"There are a lot of things out of my control," Lacina said. "I feel good, I've had a very solid year and my level of play, if anything, is really starting to peak. But the history of this team is they wait until March. Otherwise, Jimmy Kleinsasser's deal would be done."
CHRIS WALSH — Walsh, a wide receiver and special-teams maven, is the ultimate role player for the Vikings. Walsh is completing his 10th year in the NFL, his ninth with the Vikings. Walsh, who said he has had very informal talks with the team about returning, will be surprised if he isn't wearing purple next season.
"It's a situation where if I want to come back, I believe they want me to come back, so I think it'll probably get done," Walsh said. "From the conversations I've had, I'd be surprised if I'm not back."
Saying that it might be unrealistic, Walsh hopes to play five more years in the NFL. But to do that — especially on special teams and as a third or fourth receiver — money can't be his top priority in future negotiations.
"At this point in my career, money's not the most important thing," Walsh said. "It's about being in a place you want to be playing in for a team you want to play for and for coaches you want to play for.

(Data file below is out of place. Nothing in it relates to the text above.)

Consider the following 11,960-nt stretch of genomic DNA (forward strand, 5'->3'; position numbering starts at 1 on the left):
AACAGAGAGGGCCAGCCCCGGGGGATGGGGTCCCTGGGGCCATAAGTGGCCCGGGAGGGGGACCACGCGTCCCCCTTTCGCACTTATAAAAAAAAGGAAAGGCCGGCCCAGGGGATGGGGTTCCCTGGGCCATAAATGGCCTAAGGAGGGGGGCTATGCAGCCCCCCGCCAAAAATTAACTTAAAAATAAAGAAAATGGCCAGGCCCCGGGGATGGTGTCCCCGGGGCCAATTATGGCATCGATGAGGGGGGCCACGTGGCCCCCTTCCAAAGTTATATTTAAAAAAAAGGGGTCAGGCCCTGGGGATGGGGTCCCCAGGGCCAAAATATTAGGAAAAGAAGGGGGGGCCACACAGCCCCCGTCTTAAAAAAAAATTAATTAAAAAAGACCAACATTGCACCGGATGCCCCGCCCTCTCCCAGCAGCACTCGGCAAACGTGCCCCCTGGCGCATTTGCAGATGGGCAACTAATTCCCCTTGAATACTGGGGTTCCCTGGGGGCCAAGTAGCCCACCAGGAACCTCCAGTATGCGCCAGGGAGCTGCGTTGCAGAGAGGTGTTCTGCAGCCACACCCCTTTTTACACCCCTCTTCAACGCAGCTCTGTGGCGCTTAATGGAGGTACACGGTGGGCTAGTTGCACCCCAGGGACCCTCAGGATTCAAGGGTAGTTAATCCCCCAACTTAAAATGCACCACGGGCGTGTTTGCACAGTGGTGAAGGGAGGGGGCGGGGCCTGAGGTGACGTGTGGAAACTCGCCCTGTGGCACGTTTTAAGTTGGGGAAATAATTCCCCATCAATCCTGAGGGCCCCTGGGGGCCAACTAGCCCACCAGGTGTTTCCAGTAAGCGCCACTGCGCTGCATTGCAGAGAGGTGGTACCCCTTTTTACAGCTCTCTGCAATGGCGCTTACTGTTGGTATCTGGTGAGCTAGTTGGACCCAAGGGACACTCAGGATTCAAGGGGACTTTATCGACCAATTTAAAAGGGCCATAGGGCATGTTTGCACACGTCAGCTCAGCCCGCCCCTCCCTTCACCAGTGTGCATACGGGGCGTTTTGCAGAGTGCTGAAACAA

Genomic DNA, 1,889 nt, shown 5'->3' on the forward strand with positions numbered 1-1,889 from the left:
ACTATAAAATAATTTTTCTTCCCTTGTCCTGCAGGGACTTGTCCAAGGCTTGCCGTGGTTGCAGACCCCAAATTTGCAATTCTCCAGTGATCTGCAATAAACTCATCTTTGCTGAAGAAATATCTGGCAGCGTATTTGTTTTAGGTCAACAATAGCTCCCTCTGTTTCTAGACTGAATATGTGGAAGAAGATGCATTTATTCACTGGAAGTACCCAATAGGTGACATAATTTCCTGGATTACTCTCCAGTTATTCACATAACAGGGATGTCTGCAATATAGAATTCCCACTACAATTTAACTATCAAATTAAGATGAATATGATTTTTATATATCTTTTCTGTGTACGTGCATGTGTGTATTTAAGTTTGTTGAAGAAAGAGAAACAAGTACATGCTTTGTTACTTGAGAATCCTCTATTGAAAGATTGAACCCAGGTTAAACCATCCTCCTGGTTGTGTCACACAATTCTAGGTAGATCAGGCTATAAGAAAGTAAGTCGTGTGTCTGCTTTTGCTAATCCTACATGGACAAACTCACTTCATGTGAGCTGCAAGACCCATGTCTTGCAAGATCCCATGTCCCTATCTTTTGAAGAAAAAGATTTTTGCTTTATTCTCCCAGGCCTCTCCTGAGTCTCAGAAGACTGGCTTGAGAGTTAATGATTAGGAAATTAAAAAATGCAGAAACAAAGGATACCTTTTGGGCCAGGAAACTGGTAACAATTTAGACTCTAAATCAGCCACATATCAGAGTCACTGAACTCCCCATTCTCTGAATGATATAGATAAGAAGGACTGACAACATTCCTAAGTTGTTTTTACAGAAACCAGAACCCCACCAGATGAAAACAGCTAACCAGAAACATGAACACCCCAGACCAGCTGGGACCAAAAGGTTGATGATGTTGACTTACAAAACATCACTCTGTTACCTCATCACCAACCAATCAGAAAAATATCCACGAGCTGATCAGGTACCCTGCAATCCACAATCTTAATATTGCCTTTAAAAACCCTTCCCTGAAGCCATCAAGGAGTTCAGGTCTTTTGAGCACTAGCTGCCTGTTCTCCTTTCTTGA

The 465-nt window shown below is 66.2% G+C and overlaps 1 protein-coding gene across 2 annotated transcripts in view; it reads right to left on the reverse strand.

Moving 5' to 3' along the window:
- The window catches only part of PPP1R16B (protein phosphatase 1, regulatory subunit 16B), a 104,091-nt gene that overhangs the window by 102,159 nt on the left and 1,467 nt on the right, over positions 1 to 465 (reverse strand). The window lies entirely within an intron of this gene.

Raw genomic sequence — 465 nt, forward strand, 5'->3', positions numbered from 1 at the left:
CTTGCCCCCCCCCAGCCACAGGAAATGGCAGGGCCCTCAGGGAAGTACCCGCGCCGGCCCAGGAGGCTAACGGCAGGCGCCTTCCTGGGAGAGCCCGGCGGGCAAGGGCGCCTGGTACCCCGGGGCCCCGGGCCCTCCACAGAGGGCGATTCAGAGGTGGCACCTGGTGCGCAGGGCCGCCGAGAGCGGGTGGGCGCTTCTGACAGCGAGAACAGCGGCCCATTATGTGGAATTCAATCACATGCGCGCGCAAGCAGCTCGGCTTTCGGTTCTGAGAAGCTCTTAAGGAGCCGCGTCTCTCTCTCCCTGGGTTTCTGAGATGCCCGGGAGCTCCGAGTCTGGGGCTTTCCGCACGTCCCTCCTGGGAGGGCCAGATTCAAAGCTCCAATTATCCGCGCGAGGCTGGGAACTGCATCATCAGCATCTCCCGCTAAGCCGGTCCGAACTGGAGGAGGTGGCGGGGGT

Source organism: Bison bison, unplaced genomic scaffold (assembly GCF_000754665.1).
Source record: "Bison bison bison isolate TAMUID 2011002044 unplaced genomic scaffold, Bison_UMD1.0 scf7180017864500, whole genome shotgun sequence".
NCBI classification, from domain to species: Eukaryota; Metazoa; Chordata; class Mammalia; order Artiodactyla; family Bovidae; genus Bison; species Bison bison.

"I love it here. I hope to come back and I think that'll happen."
HUNTER GOODWIN — Goodwin, another role player, was a key run blocker in several of the Vikings' two-tight end sets this season. Obviously he won't be one of the highest priorities, but the Vikings would like to see him back next year, and so would Goodwin.
"I feel like I'm a freshman again and we're building something special," Goodwin told VU. "I know Mike (Tice) has taken a lot of flack, but we had to start from scratch. You have new coaches, you have new coordinators, and we've all learned a lot about each other and we all want to see it pay off.
"I really believe what they're doing here and I want to be part of it. It's a great organization and I really enjoy this team. We've positioned ourselves for a lot of success down the road."
Goodwin said the Vikings' coaching staff and players made great strides this season. It's only a start, he said.
"This is the first year in my career that I haven't made the playoffs, but I feel like I've learned a lot about the game," Goodwin said. "It sounds crazy, but this has been a great year. As a group, our staff never gave up on us. And we as players never gave up on the staff."